Farm Life in Fredericksburg
Dan and Martha’s operation looks a little different. Their bison have 300 acres to roam and graze, which they share with a herd of Hereford cows, two burros and a mustang. But the bison are the main attraction. “They’re not aggressive, they’re just skittish,” Martha says of the bison. “Very, very skittish and very, very big.”
Dan, who gives the majority of the bison tours, makes the stress of human interaction worth it for his herd. Not only do the tourists ooh, ahh, and selfie; they also feed the bison dried ears of corn. When the herd sees the big red truck, they know it’s snack time. They gather round the bed and wait not-so-patiently for visitors to start feeding them. Bison are gentle giants when food is involved. They play nicely with guests. At most, a visitor might get licked if they don’t keep the corn coming.
“They’re not aggressive, they’re just skittish. Very, very skittish and very, very big.”
A bison herd is a hierarchical structure. The dominant bison, male and female, have no problem shoving their way to the front of the pack when it is time for a tour snack. Sometimes, it’s a nudge and wiggle to get their head into the bed of the truck. Sometimes it is a headbutt to the offending bison, with a flick of the neck to get them out of the way. That’s enough to shake a truck — and shake up a tourist.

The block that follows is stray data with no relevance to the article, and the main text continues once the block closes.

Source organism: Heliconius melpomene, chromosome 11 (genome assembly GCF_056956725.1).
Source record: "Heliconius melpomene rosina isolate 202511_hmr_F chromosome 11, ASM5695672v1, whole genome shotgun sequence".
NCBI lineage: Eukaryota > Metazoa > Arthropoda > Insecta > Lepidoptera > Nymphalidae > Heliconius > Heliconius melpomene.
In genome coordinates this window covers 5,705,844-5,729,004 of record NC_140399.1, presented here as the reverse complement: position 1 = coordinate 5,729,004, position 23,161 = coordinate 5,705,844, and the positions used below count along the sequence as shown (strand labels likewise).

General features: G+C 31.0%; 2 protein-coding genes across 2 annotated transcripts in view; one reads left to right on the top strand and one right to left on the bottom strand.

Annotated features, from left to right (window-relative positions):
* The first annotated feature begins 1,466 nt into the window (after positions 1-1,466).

Hand feeding a 2000-pound animal is a surreal experience, but tourists often get more than that when they visit Hawkeye. They vacation in Dan’s life. “There’s people that are strictly city people, and they look for a chance to get out and let their kids run and not worry about them,” Dan says. “It’s almost a vanishing way of life.”
Wide Open Spaces
Bison herds help the Great Plains thrive. “Ultimately, bison have evolved as part of the prairie ecosystem,” Martha says. Because bison are picky eaters, their grazing habits encourage biodiversity on grasslands, and their padded hooves are gentler on the ground — they are delicate, in a way.
But they are still huge. A full grown bison’s shoulders stand around 6-feet high. They weigh about a ton. Their horns can add another couple feet.
Despite taking up so much space in the pasture, bison maintenance doesn’t take up much space on the McFarlands’ calendar. “They’re so self-sustaining,” Martha says. “They just do really well on their own. We don’t need to mess with them a lot … They have less trouble calving than cattle do. They have a more resilient immune system.” The Hawkeye bison only have to be handled once a year, when they receive parasite prevention medication. But bison don’t particularly like being told where to move. Roundup can be trying: “That’s the day it’s a lot better to have cattle,” Martha says.
For the other 364 days, when no bison have to be rounded up, Dan and Martha get to enjoy interacting with these magnificent animals. “Buffalo are really intuitive and I think that’s one of the things I find amazing about the animal,” Martha says. “I have so much respect for the bison and so much awe.”
Not everyone shares Martha’s enthusiasm.“They have kind of a bad reputation. People think they are ornery,” Dan says, then indicates the 500-acre spread they roam. “When they’re out there, they’re laid back, they’ve got space.”
And Dan has his space. Living on his chunk of Iowa prairie, means waking up at 5 a.m., being Mr. Fix-It and standing eye to eye with bison. “And I don’t regret a day of it.”